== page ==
The final rule published on September 10, 2012 (77 Fed. Reg. 55530) that was reinstated on March 3, 2017, by the decision of the U.S. Court of Appeals for the District of Columbia (No. 14–5300) and further republished on May 1, 2017 (82 Fed. Reg. 20284–85) that reinstates the removal of Federal protections for the gray wolf in Wyoming under the Endangered Species Act of 1973, as amended, shall not be subject to judicial review."

Note the often repeated refrain, very likely contrary to the US Constitution, at the end of each section: "shall not be subject to judicial review". They clearly indicate that the authors are duly afraid that their ammendment may be overturned by a court, and attempt to introduce a statement that they hope would prevent this.

You can see the amendment at this link:




January 29, 2017 - Dr. Michael W. Fox, author of The Soul of the Wolf

The wolf in America has become a political symbol of a nation divided: Divided between the takers and exploiters and protectors and conservators of wolves and the last of the wild. Wolves are in the crosshairs again of legislators bent on passing legislation (without judicial review) in Senate Bill 164 to take away the specie’s federal protection under the Endangered Species Act. Such legislation ignores the vital role of wolves in maintaining healthy forests, deer, elk and biodiversity. It replaces that role with the arrogant assumption that we can do better without wolves as wildlife and wild lands managers and “harvest” them on a sustainable basis for recreational trophy sports hunters and trappers.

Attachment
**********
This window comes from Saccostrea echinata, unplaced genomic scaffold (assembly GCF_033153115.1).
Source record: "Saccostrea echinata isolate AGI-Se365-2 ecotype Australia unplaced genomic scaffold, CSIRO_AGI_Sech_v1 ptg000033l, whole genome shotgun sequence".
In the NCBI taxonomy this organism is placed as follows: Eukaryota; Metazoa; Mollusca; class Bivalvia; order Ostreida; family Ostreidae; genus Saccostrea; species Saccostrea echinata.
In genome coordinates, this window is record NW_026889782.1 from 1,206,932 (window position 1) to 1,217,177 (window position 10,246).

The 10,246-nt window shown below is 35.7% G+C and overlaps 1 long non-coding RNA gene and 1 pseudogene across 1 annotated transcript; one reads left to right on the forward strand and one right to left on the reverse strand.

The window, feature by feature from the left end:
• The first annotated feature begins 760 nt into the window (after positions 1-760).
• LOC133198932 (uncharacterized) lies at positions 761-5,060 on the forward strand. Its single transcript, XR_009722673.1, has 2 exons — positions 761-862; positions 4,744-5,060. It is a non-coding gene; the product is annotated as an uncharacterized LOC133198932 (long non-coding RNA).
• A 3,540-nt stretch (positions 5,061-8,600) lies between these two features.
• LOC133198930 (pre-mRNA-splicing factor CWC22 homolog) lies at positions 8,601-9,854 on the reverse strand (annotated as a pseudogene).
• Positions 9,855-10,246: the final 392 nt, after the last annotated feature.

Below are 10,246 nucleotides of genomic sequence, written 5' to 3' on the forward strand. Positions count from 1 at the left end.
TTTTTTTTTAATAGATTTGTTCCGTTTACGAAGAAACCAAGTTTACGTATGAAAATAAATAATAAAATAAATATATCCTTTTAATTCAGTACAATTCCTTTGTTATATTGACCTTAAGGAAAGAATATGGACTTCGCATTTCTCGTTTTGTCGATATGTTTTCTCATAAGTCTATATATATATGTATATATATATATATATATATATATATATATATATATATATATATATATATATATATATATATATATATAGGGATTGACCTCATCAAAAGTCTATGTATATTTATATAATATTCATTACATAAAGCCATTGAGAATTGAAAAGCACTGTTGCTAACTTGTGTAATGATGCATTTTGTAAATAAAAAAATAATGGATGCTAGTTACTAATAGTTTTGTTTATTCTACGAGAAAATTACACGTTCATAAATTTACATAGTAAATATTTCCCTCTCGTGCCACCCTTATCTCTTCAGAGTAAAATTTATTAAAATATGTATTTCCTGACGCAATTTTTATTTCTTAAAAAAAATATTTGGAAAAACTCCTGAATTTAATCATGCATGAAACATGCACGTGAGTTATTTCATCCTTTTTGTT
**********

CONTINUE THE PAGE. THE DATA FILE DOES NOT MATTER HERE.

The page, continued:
Abnormally high deer populations fostered by State departments of natural resources and by recreational deer feeding stations of private land owners have helped decimate habitat quality and diversity, helped spread chronic wasting and other deer diseases, some communicable to humans such as Lyme disease that has become a significant, nation-wide public health issue.

De-listing wolves will open their domain to mining, logging and other destructive human incursions and they will suffer and die under the renewed assault of the publicly subsidized beef industry and legions of hunters and trappers.